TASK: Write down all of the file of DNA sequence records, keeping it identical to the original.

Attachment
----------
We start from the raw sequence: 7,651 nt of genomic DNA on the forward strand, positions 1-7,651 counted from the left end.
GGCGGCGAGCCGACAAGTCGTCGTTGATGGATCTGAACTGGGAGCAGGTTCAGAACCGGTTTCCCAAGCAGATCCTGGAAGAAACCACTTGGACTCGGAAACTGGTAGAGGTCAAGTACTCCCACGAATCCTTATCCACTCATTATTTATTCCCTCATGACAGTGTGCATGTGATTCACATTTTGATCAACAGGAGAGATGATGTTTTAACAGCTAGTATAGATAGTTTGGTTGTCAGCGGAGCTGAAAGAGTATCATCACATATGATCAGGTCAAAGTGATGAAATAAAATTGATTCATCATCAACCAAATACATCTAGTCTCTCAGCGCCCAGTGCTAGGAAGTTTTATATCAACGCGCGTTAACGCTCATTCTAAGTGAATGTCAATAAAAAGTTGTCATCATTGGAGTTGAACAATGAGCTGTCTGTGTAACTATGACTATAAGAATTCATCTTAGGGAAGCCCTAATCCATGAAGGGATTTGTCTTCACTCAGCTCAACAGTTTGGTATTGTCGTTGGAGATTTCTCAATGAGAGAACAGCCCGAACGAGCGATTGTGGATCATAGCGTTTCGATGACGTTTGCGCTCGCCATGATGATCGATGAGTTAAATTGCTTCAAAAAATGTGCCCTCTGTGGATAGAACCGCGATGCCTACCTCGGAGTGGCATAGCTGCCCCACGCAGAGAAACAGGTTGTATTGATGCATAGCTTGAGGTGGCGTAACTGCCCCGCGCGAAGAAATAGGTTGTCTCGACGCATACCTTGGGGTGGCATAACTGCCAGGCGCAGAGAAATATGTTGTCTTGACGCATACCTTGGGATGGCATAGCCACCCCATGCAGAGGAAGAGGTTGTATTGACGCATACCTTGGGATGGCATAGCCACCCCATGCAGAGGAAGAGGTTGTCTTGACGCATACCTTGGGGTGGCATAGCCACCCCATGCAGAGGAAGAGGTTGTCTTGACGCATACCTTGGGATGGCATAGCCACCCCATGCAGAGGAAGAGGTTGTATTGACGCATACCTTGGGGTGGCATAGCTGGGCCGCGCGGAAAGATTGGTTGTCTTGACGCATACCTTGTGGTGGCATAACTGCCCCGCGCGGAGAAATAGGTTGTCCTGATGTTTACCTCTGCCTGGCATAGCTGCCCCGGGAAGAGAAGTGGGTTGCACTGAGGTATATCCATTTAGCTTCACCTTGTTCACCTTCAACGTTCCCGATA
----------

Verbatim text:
We start from the raw sequence: 7,651 nt of genomic DNA on the forward strand, positions 1-7,651 counted from the left end.
GGCGGCGAGCCGACAAGTCGTCGTTGATGGATCTGAACTGGGAGCAGGTTCAGAACCGGTTTCCCAAGCAGATCCTGGAAGAAACCACTTGGACTCGGAAACTGGTAGAGGTCAAGTACTCCCACGAATCCTTATCCACTCATTATTTATTCCCTCATGACAGTGTGCATGTGATTCACATTTTGATCAACAGGAGAGATGATGTTTTAACAGCTAGTATAGATAGTTTGGTTGTCAGCGGAGCTGAAAGAGTATCATCACATATGATCAGGTCAAAGTGATGAAATAAAATTGATTCATCATCAACCAAATACATCTAGTCTCTCAGCGCCCAGTGCTAGGAAGTTTTATATCAACGCGCGTTAACGCTCATTCTAAGTGAATGTCAATAAAAAGTTGTCATCATTGGAGTTGAACAATGAGCTGTCTGTGTAACTATGACTATAAGAATTCATCTTAGGGAAGCCCTAATCCATGAAGGGATTTGTCTTCACTCAGCTCAACAGTTTGGTATTGTCGTTGGAGATTTCTCAATGAGAGAACAGCCCGAACGAGCGATTGTGGATCATAGCGTTTCGATGACGTTTGCGCTCGCCATGATGATCGATGAGTTAAATTGCTTCAAAAAATGTGCCCTCTGTGGATAGAACCGCGATGCCTACCTCGGAGTGGCATAGCTGCCCCACGCAGAGAAACAGGTTGTATTGATGCATAGCTTGAGGTGGCGTAACTGCCCCGCGCGAAGAAATAGGTTGTCTCGACGCATACCTTGGGGTGGCATAACTGCCAGGCGCAGAGAAATATGTTGTCTTGACGCATACCTTGGGATGGCATAGCCACCCCATGCAGAGGAAGAGGTTGTATTGACGCATACCTTGGGATGGCATAGCCACCCCATGCAGAGGAAGAGGTTGTCTTGACGCATACCTTGGGGTGGCATAGCCACCCCATGCAGAGGAAGAGGTTGTCTTGACGCATACCTTGGGATGGCATAGCCACCCCATGCAGAGGAAGAGGTTGTATTGACGCATACCTTGGGGTGGCATAGCTGGGCCGCGCGGAAAGATTGGTTGTCTTGACGCATACCTTGTGGTGGCATAACTGCCCCGCGCGGAGAAATAGGTTGTCCTGATGTTTACCTCTGCCTGGCATAGCTGCCCCGGGAAGAGAAGTGGGTTGCACTGAGGTATATCCATTTAGCTTCACCTTGTTCACCTTCAACGTTCCCGATA